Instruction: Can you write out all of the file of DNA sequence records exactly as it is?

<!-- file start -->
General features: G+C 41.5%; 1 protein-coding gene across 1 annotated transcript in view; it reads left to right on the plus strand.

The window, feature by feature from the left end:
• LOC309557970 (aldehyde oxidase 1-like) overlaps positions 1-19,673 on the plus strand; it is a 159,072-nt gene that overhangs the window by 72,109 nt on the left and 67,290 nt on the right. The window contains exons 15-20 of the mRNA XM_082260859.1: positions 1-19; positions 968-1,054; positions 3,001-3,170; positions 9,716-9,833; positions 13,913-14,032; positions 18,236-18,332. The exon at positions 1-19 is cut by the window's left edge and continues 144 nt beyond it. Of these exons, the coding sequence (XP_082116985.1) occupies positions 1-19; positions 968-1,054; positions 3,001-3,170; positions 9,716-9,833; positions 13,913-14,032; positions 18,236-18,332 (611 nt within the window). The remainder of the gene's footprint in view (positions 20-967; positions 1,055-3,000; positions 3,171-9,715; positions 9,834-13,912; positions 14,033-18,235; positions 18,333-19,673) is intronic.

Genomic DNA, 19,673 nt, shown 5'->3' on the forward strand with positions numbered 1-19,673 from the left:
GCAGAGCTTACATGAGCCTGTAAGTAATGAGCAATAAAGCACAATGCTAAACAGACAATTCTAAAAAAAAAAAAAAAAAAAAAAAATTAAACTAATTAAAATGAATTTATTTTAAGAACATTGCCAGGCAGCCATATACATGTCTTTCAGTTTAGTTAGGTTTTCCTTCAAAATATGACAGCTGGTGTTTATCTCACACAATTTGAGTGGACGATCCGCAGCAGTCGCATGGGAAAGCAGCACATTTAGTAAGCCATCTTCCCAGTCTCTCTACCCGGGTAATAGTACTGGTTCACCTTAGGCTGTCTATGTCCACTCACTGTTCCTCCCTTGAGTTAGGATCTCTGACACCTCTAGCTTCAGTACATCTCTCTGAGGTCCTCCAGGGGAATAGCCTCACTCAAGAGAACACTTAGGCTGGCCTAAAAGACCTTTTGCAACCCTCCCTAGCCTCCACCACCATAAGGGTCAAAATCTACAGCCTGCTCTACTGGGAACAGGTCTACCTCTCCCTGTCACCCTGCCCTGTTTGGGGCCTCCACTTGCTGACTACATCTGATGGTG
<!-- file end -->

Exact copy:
General features: G+C 41.5%; 1 protein-coding gene across 1 annotated transcript in view; it reads left to right on the plus strand.

The window, feature by feature from the left end:
• LOC309557970 (aldehyde oxidase 1-like) overlaps positions 1-19,673 on the plus strand; it is a 159,072-nt gene that overhangs the window by 72,109 nt on the left and 67,290 nt on the right. The window contains exons 15-20 of the mRNA XM_082260859.1: positions 1-19; positions 968-1,054; positions 3,001-3,170; positions 9,716-9,833; positions 13,913-14,032; positions 18,236-18,332. The exon at positions 1-19 is cut by the window's left edge and continues 144 nt beyond it. Of these exons, the coding sequence (XP_082116985.1) occupies positions 1-19; positions 968-1,054; positions 3,001-3,170; positions 9,716-9,833; positions 13,913-14,032; positions 18,236-18,332 (611 nt within the window). The remainder of the gene's footprint in view (positions 20-967; positions 1,055-3,000; positions 3,171-9,715; positions 9,834-13,912; positions 14,033-18,235; positions 18,333-19,673) is intronic.

Genomic DNA, 19,673 nt, shown 5'->3' on the forward strand with positions numbered 1-19,673 from the left:
GCAGAGCTTACATGAGCCTGTAAGTAATGAGCAATAAAGCACAATGCTAAACAGACAATTCTAAAAAAAAAAAAAAAAAAAAAAAATTAAACTAATTAAAATGAATTTATTTTAAGAACATTGCCAGGCAGCCATATACATGTCTTTCAGTTTAGTTAGGTTTTCCTTCAAAATATGACAGCTGGTGTTTATCTCACACAATTTGAGTGGACGATCCGCAGCAGTCGCATGGGAAAGCAGCACATTTAGTAAGCCATCTTCCCAGTCTCTCTACCCGGGTAATAGTACTGGTTCACCTTAGGCTGTCTATGTCCACTCACTGTTCCTCCCTTGAGTTAGGATCTCTGACACCTCTAGCTTCAGTACATCTCTCTGAGGTCCTCCAGGGGAATAGCCTCACTCAAGAGAACACTTAGGCTGGCCTAAAAGACCTTTTGCAACCCTCCCTAGCCTCCACCACCATAAGGGTCAAAATCTACAGCCTGCTCTACTGGGAACAGGTCTACCTCTCCCTGTCACCCTGCCCTGTTTGGGGCCTCCACTTGCTGACTACATCTGATGGTG